Pensioner jailed for cutting son-in-law's throat - Harpenden


A pensioner, who slit the throat of his son-in-law with a kitchen knife, was jailed for six years today, Friday, 31 October 2014.

Rodney Cohen, aged 68, left Declan Campbell scarred for life in the unprovoked attack, which happened after they had been drinking lager together.

The victim, a structural engineer, thought Cohen was joking when he seized him in the living room of his home in Harpenden, Herts, St Albans Crown Court heard.

Prosecutor David Stanton said: "He grabbed him by the neck and pulled his head back to stretch his neck. He then cut him across the throat with a kitchen knife. Mr Campbell, at first, thought he was joking. It was only when blood poured out he realised what had happened. He was scared he might die."

The court heard that the attack happened after the two men had been to Sainsbury's in the town to buy lager. Cohen had come over from his home in New Zealand because his daughter's marriage to Mr Campbell was on the rocks. They had drunk beer on the balcony of the address in St John's Court before the victim sat on the sofa, and began clicking through TV channels, where he was suddenly attacked by Cohen who had taken a knife from the kitchen.

Mr Stanton said the victim ran out to a nearby pub for help while Cohen stood on the balcony shouting. He said Mr Campbell was taken to the Luton and Dunstable Hospital, where he received stitches to a 10cm scar across the front of his neck. He also had a small cut to his middle finger.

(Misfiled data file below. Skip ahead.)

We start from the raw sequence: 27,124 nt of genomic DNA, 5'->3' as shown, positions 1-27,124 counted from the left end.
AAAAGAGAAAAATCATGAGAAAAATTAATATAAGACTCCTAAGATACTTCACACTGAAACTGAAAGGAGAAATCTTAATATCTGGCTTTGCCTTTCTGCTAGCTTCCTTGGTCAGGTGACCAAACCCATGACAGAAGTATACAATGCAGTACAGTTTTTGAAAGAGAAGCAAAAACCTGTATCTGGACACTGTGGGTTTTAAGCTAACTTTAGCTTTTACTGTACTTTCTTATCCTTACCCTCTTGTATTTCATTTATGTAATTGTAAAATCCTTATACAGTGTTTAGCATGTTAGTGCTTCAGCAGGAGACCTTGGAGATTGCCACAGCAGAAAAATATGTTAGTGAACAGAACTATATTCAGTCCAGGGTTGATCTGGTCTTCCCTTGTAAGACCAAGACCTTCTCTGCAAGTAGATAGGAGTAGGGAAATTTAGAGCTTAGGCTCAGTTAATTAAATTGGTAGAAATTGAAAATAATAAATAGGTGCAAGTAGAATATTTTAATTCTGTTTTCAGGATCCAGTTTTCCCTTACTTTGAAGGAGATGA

When Cohen was arrested he told the police: "I am sorry. I saw the knife and picked it up and sliced it across his throat." In an interview he said he had come over from New Zealand because there were problems in his daughter's marriage.

In a victim impact statement Mr Campbell said his life had been ruined, but he was willing to forgive his father-in-law.

Cohen, whose address was given as St John's Court, Harpenden, appeared at St Albans Crown Court for sentence having pleaded guilty to wounding Mr Campbell with intent on 26 July this year.

Sean Smith, defending, said Cohen was of previous good character and had left the UK when he was 19 to work in Australia and New Zealand. He handed the judge a "glowing reference" from a former employer who knew about the court case. Mr Smith said Cohen had given full and frank admissions to the police and had been honest and candid with probation officers. "Mr Cohen knows he should not have acted in the way he did. There was clearly a grievance. There was an absence of pre-meditation," he said. Mr Smith argued that his client was not guilty of the most serious form of wounding with intent because the injury was not life-threatening and he did not damaged any organs.

Judge Stephen Gullick agreed, but told Cohen: "It was fortunate no internal organs were damaged. That was through luck rather than judgement. Your son-in-law has been left with a permanent scar that will be visible for the rest of his life."

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